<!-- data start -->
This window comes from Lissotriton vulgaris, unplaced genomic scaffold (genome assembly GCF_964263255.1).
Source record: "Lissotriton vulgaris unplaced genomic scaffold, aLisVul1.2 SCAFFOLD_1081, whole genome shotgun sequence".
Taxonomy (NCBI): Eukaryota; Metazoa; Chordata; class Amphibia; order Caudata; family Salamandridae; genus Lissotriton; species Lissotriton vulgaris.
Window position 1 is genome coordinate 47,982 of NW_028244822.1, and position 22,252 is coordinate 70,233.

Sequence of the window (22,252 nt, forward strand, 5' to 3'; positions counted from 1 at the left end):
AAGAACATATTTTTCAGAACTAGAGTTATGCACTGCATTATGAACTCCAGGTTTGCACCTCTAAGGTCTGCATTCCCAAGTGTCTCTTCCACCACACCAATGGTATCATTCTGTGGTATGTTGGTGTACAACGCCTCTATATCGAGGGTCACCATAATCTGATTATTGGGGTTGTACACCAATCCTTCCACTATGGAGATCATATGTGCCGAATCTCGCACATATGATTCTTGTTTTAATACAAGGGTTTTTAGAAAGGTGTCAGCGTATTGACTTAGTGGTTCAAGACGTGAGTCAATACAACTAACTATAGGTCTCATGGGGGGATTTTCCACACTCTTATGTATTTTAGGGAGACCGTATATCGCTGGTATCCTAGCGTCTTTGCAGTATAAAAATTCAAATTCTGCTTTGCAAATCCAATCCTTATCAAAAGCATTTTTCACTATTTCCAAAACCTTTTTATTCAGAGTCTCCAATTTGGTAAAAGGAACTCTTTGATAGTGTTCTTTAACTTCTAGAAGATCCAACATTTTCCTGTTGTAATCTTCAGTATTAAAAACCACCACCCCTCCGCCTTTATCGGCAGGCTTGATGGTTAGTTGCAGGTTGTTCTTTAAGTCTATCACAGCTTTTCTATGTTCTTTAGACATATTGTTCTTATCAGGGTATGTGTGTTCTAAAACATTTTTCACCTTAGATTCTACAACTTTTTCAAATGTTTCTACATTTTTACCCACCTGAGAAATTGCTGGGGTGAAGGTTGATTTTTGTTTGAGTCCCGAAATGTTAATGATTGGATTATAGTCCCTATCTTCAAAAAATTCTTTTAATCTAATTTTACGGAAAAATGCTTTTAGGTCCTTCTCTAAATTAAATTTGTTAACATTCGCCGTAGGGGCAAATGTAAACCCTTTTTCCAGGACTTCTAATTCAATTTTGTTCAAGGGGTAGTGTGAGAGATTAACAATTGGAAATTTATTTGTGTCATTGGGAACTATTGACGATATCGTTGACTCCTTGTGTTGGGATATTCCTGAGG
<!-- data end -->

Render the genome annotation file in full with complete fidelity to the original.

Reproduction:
This window comes from Lissotriton vulgaris, unplaced genomic scaffold (genome assembly GCF_964263255.1).
Source record: "Lissotriton vulgaris unplaced genomic scaffold, aLisVul1.2 SCAFFOLD_1081, whole genome shotgun sequence".
Taxonomy (NCBI): Eukaryota; Metazoa; Chordata; class Amphibia; order Caudata; family Salamandridae; genus Lissotriton; species Lissotriton vulgaris.
Window position 1 is genome coordinate 47,982 of NW_028244822.1, and position 22,252 is coordinate 70,233.

Sequence of the window (22,252 nt, forward strand, 5' to 3'; positions counted from 1 at the left end):
AAGAACATATTTTTCAGAACTAGAGTTATGCACTGCATTATGAACTCCAGGTTTGCACCTCTAAGGTCTGCATTCCCAAGTGTCTCTTCCACCACACCAATGGTATCATTCTGTGGTATGTTGGTGTACAACGCCTCTATATCGAGGGTCACCATAATCTGATTATTGGGGTTGTACACCAATCCTTCCACTATGGAGATCATATGTGCCGAATCTCGCACATATGATTCTTGTTTTAATACAAGGGTTTTTAGAAAGGTGTCAGCGTATTGACTTAGTGGTTCAAGACGTGAGTCAATACAACTAACTATAGGTCTCATGGGGGGATTTTCCACACTCTTATGTATTTTAGGGAGACCGTATATCGCTGGTATCCTAGCGTCTTTGCAGTATAAAAATTCAAATTCTGCTTTGCAAATCCAATCCTTATCAAAAGCATTTTTCACTATTTCCAAAACCTTTTTATTCAGAGTCTCCAATTTGGTAAAAGGAACTCTTTGATAGTGTTCTTTAACTTCTAGAAGATCCAACATTTTCCTGTTGTAATCTTCAGTATTAAAAACCACCACCCCTCCGCCTTTATCGGCAGGCTTGATGGTTAGTTGCAGGTTGTTCTTTAAGTCTATCACAGCTTTTCTATGTTCTTTAGACATATTGTTCTTATCAGGGTATGTGTGTTCTAAAACATTTTTCACCTTAGATTCTACAACTTTTTCAAATGTTTCTACATTTTTACCCACCTGAGAAATTGCTGGGGTGAAGGTTGATTTTTGTTTGAGTCCCGAAATGTTAATGATTGGATTATAGTCCCTATCTTCAAAAAATTCTTTTAATCTAATTTTACGGAAAAATGCTTTTAGGTCCTTCTCTAAATTAAATTTGTTAACATTCGCCGTAGGGGCAAATGTAAACCCTTTTTCCAGGACTTCTAATTCAATTTTGTTCAAGGGGTAGTGTGAGAGATTAACAATTGGAAATTTATTTGTGTCATTGGGAACTATTGACGATATCGTTGACTCCTTGTGTTGGGATATTCCTGAGG